Robert Zammit, Senior Associate, has recently written an article on fantasy sports games in the spring issue of the European Gaming Lawyer.  Robert gives a topical overview and discusses regulatory framework around fantasy sports.

Fantasy sports games are not a new concept. Countless variants of this hobby have been with us for decades and most sports fans have experienced and played either in community format or in simulation format. The popularity of these games is already significant and the amount of users in community fantasy sports games worldwide is increasing constantly.

Regulators around Europe  should decide on whether to consider fantasy sports games with prizes as a gambling product and issue licenses or exclude them completely from their licensing regimes. This dilemma derives from the singularity of fantasy sports games whereby the element of skill is predominant but the element of chance is still present, with different types of fantasy sports games requiring different levels of skill. Certain jurisdictions consider fantasy sports games as skill games and therefore not a licensable product, but this approach is not acknowledged by all jurisdictions. Some consider fantasy sports games as products similar to lotteries, others as a product similar to betting.

But why should remote gambling regulators seek to license fantasy sports games when the games are predominately games of skill and the risk related to these kind of games is low? And why should fantasy sports games operators seek to be licensed when an unregulated market could be more attractive? Regulators are seeing the opportunity to capitalise on this potential lucrative niche by licensing and taxing a new product, while at the same time promising operators a reliable, maybe more flexible, licensing regime for the operators to be able to attract more users by showing that they are licensed and regulated. On the other hand, operators’ main reason to be regulated is to be able give a sense of security to its users. As always achieving a balance between the targets of the regulator and the operator is a challenge.

One of the main US daily fantasy sports operators, Draftkings Inc, a Boston based company, has seen the potential  of the European market and has already obtained, from the United Kingdom Gambling Commission, a gambling software and pool betting license to offer daily fantasy sports games in the United Kingdom.

On the other hand, in Germany, a fantasy sports game offered by Axel Springer, has been declared by the courts as “game of entertainment” and therefore does not require a license, which makes the German market an interesting and easily accessible market for fantasy sports games operators.  Similarly in Italy the gaming regulations do not cover these products.

The Danish regulator on the other hand opted to change its gambling laws to allow for a specific permit for fantasy sports. Gambling operators holding a betting license in Denmark are allowed to offer fantasy sports games without the need of obtaining an additional license but any smaller operator wishing to offer just fantasy sports games, may opt to obtain the specific permit, which is a less restrictive license but with a cap on the annual gaming turnover and the return to players.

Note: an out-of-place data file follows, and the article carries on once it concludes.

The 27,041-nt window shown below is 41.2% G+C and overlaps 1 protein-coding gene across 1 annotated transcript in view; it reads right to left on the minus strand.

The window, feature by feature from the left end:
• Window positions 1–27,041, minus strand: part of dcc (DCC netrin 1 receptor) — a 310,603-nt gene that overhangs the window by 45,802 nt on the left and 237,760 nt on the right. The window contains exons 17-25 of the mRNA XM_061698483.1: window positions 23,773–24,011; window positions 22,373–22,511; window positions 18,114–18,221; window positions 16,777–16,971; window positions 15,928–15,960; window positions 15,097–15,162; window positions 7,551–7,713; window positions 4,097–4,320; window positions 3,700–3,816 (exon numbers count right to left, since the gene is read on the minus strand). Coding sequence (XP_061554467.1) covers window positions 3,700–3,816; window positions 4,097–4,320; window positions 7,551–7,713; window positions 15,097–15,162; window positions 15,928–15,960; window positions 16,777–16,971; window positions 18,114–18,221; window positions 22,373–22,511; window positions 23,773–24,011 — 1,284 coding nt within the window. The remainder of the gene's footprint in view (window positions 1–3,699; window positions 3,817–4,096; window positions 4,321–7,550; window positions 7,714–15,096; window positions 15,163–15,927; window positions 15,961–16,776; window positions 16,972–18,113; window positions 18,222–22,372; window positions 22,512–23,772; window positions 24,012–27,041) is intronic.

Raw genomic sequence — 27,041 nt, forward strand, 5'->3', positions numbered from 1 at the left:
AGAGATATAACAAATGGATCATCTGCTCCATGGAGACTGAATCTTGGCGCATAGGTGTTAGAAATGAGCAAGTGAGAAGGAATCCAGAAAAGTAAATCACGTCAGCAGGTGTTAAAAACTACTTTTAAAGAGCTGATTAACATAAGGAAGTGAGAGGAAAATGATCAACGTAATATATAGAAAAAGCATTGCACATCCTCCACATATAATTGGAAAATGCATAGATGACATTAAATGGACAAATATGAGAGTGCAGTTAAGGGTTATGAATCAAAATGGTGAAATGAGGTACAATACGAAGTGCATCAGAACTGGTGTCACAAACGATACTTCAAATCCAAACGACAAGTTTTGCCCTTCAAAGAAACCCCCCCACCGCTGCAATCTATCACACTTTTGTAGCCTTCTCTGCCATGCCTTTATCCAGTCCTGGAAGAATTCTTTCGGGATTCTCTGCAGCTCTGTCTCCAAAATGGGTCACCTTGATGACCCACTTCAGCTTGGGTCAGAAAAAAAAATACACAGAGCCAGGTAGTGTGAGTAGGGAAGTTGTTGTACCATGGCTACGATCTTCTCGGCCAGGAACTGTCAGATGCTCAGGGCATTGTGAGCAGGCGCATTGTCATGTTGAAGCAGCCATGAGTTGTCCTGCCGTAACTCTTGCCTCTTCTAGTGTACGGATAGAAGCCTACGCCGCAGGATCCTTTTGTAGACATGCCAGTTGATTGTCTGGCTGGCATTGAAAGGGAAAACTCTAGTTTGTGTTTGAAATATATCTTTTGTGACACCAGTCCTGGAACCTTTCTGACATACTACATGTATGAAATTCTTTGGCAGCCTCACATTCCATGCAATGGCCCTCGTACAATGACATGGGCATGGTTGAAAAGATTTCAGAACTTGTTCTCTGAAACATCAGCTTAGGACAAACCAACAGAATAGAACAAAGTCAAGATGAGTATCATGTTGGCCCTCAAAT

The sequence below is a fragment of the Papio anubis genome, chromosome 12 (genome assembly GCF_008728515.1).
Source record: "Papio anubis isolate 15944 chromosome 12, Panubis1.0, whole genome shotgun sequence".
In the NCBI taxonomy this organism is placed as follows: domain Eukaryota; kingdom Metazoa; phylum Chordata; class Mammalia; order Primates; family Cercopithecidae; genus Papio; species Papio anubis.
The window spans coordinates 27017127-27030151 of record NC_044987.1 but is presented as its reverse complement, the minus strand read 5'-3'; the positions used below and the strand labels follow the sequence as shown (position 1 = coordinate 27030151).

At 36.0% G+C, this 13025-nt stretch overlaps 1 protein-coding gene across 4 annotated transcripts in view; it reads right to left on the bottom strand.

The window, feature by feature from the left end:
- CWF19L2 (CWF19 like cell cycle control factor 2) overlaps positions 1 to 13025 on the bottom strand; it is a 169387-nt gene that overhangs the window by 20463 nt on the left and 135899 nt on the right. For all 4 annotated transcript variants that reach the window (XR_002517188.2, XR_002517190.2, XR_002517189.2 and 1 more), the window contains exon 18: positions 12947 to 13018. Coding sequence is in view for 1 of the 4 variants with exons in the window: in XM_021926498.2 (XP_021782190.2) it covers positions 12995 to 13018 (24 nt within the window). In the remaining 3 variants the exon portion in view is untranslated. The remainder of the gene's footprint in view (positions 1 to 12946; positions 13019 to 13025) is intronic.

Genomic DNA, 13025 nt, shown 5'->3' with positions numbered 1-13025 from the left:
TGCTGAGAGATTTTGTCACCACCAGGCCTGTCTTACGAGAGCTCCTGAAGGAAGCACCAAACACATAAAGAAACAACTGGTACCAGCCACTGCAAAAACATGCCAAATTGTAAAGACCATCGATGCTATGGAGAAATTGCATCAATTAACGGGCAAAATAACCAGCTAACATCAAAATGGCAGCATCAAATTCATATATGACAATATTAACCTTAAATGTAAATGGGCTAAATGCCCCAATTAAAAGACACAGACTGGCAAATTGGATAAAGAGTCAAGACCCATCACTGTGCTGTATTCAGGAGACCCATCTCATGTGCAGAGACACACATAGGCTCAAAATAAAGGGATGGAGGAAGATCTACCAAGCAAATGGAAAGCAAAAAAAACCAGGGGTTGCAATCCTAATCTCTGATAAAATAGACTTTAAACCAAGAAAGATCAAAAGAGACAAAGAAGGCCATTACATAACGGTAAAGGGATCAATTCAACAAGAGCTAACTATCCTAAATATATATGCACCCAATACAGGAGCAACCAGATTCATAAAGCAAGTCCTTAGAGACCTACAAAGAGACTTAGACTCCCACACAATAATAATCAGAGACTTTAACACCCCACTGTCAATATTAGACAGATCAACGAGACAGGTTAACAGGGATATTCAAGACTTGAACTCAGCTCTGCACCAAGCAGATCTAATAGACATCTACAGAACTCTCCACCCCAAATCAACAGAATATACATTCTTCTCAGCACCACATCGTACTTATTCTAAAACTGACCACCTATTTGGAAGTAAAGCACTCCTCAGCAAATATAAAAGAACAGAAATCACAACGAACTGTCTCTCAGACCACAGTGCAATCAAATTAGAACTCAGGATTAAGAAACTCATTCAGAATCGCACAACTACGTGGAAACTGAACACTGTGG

The Malta Gaming Authority, in the Digital Games of Skill with Prize Position Paper issued in December 2015, analysed the various skill games in the market and offers a clear indication of what the Malta Gaming Authority considers as licensable product. Games where the predominant element is skill, are considered to be out of the Malta Gaming Authority’s scope. However, if a skill game with prize meets particular objective criteria listed in the position paper, such skill games, might still be licensable. The Malta Gaming Authority has taken the approach to look at each product on a case-by-case basis and placed the onus of proof that a game is a skill game which would not require a license onto the operator.

With regard to fantasy sports games, the Malta Gaming Authority recognises that the skill element is predominant, yet should still provide a licensing framework to provide users the peace of mind that the product is genuinely based on their skill rather than chance.  Although the intention of the Malta Gaming Authority is to provide a differentiated approach from the standard gambling products, the current licensing regime does not provide for many options, and currently should an operator wish to obtain a license from the Malta Gaming Authority to offer fantasy sports games, the operator would have to rely on the current licensing regime.

Therefore for a differentiated approach for fantasy sports games in Malta, we will have to wait for the new legislation expected to be published during this year, to see how the checks and monitoring imposed will differ from those which will be imposed on typical gambling-type games.

Source: 2016 – Fantasy Sports Games – Robert Zammit – WH Partners – Leading Law Firm Malta